3) your journal could provide some fabulous free-writing, real straight-from-the-heart flights of insight that could add enormous power to your public writing.

    These are just a few thoughts about transitioning from journal writing to memoir writing. I hope it helps.

    Hopefully you will read lots of memoirs, take a class on memoir writing, read books on the subject and start writing as if for strangers. Keep me posted! Have fun!

    Best wishes,

  14. Jerry thank you for being so informative. I have put my journals into chronological order. I do need to take a class, which I intend to do. Thank goodness I have an editor to assist me. I look forward to reading more of what you have to teach. I’m very willing to learn.

  15. Hi Jerry, I published my memoir “See You Now – A Memoir of Shane’s Triumph Over SMA” on Smashwords last month. When my 22 year old son died, his story and our story with him burned within me. I had to write it. Shane was special, he lived 20 years beyond the doctor’s prediction of death by 2 years old. There were no books available to me on how to help your child live with spinal muscular atrophy (SMA). There were only books on how to help your child die with SMA. I wanted to leave behind the secrets that life can be happy and you can go on even if you have to use a ventilator to breathe and a computer to talk like Stephen Hawking. Now I need to have someone objectively read this book for me. I can gift a free copy to anyone who is willing to do that for me. Thank you for providing a forum for those of us with the burning need to share our story.

  16. Hi Lisa, thank you for sharing your story. I know how hard you worked to care for your son, and then like so many others, you have these life memories that seem to demand to be told – this is the way we are doing it in the Memoir Revolution. Instead of being stuck with those fragments of memories, we find the words and craft them – this is the adult version of the instruction parents give to their kids – “use your words” – by using your words you find your own truth and by polishing and promoting those words you share your truths. None of this is easy!! But the rewards are sublime for authors as well as readers. I hope some readers are can offer to help – my own big heart wants to say yes, but I can’t commit right now. This is one reason why I hope that all of us who love memoirs read lots of them – by reading memoirs we gain our humanity as surely as by writing. Best wishes, Jerry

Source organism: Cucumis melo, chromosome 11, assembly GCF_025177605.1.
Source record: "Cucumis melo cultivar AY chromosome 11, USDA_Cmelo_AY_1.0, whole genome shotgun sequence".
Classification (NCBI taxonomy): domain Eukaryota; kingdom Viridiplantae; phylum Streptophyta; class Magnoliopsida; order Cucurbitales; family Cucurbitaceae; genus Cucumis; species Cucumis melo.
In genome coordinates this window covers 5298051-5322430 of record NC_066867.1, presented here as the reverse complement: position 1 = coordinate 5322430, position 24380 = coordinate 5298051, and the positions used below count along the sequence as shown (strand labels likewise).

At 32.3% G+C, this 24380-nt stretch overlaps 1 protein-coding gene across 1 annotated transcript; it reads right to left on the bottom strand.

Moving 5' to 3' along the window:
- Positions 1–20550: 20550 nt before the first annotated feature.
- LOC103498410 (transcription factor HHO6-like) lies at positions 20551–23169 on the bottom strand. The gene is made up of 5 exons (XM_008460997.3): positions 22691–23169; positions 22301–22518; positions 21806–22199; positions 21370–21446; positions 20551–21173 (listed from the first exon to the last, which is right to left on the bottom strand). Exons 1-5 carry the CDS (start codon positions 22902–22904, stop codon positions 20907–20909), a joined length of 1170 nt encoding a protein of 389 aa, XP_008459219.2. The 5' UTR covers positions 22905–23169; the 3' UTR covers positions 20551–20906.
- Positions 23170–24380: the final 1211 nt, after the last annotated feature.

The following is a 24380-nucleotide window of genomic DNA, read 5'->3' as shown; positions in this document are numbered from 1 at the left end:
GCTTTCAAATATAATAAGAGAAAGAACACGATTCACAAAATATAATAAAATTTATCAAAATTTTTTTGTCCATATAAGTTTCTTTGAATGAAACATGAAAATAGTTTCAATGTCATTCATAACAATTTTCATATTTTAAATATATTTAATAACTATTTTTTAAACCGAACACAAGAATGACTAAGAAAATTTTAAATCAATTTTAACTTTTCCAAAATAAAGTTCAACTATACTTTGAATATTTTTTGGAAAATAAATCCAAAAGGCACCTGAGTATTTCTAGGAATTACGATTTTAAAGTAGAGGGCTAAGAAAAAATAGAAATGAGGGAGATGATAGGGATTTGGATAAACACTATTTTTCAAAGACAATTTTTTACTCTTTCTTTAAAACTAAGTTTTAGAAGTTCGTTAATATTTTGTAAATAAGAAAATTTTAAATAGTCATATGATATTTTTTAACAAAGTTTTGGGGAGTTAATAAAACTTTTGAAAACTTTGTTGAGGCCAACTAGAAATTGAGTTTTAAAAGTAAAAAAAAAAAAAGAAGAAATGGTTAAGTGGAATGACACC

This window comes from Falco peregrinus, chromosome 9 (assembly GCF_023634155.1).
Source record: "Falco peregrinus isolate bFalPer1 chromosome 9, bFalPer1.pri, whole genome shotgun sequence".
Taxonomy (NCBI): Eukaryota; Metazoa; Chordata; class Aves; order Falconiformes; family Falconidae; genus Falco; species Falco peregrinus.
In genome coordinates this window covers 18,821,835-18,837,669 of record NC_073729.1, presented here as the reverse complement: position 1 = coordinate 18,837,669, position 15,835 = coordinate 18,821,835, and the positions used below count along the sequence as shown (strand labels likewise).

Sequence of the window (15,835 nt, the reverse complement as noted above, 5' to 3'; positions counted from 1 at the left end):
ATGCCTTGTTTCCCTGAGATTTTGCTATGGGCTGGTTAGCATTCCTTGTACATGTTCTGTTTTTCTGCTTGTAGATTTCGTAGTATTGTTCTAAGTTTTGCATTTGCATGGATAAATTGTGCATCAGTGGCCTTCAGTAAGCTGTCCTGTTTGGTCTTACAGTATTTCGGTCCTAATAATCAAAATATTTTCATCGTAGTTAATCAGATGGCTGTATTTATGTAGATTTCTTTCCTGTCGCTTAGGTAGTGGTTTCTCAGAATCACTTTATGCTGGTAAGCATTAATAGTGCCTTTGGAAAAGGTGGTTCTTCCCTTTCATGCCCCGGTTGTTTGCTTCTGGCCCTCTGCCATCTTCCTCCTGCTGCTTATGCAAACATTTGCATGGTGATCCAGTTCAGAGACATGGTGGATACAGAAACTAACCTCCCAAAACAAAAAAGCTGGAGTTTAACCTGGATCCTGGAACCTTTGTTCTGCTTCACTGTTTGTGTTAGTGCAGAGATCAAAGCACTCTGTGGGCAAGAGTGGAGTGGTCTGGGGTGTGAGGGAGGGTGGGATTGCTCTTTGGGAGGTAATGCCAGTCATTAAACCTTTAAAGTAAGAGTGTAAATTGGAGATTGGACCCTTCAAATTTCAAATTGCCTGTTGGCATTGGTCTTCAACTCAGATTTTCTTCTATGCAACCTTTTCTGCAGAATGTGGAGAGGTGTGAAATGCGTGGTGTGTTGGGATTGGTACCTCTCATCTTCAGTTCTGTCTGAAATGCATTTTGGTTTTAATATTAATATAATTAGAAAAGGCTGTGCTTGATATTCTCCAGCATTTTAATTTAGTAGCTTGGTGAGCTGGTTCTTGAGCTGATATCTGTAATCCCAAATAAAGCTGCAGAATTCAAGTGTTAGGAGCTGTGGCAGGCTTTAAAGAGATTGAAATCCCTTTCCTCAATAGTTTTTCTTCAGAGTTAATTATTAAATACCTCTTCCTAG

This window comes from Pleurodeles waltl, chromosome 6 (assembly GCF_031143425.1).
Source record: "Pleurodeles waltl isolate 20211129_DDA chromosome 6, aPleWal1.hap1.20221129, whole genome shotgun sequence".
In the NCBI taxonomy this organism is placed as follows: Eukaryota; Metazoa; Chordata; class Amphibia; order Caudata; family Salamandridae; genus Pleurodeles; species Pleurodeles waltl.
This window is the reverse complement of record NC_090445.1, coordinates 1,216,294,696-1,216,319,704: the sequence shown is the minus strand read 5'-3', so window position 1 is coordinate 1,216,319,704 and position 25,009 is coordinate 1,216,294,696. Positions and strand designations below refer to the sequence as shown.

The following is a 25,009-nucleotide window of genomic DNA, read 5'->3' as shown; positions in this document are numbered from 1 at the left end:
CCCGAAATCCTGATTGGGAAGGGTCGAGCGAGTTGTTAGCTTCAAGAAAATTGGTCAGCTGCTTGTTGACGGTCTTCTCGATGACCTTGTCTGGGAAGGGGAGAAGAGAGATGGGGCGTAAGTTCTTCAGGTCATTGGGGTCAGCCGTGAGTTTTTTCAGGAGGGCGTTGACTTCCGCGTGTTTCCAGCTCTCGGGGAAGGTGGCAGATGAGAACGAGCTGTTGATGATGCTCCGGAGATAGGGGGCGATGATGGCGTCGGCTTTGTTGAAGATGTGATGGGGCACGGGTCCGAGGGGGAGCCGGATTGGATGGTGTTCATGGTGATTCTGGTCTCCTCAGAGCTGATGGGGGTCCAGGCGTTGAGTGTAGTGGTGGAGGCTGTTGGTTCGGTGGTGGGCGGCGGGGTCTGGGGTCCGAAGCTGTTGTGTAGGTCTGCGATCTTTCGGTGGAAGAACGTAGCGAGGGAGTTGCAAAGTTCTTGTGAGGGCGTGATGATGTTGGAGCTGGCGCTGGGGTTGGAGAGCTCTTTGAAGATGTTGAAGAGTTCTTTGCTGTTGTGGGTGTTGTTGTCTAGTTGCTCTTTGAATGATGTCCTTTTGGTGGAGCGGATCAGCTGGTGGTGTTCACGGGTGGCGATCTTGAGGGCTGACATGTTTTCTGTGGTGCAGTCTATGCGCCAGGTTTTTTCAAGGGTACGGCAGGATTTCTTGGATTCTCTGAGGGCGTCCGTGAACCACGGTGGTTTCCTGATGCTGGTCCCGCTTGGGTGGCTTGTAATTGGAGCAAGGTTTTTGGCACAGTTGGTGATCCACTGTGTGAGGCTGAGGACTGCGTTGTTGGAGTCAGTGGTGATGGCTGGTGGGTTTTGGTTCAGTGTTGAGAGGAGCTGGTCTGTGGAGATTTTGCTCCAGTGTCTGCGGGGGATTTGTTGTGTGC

17. Hi Jerry,
    It all started a year ago when I submitted an essay at the end of session in a course on English writing skills at Berkeley. On persuasion from other class participants, the essay has turned into a book ready for publication. “A Journey through the Past” is the story of childhood and beyond, written in the backdrop of Indian and Pakistani cultures with anecdotes carrying humor and tenderness. Next step is hunt for the literary agents and the publishers.I hope every thing goes well; I am excited for the moment I have the printed book in my hand along-with many others.

  18. Hi Asif,

    Thanks for sharing the journey of writing your memoir. I am cheering you on. Keep writing! Stories are the best antidote to war. To counterbalance all the powerful misunderstandings we need a lot of really good stories.

    Best wishes,

  19. Jerry,
    Over the past five years I’ve gone from crying and shaking while writing short snippets of my childhood memories, to preparing to put my memoir “Secrets in Big Sky Country” out into the world. My voice and knees still shake at times, but my voice is loud and clear and unashamed. Thank you for allowing me to announce my book on your blog,which, by the way, has proven so helpful to me in my process of getting my story out there. The following is the the back of the book description of “Secrets in Big Sky Country” :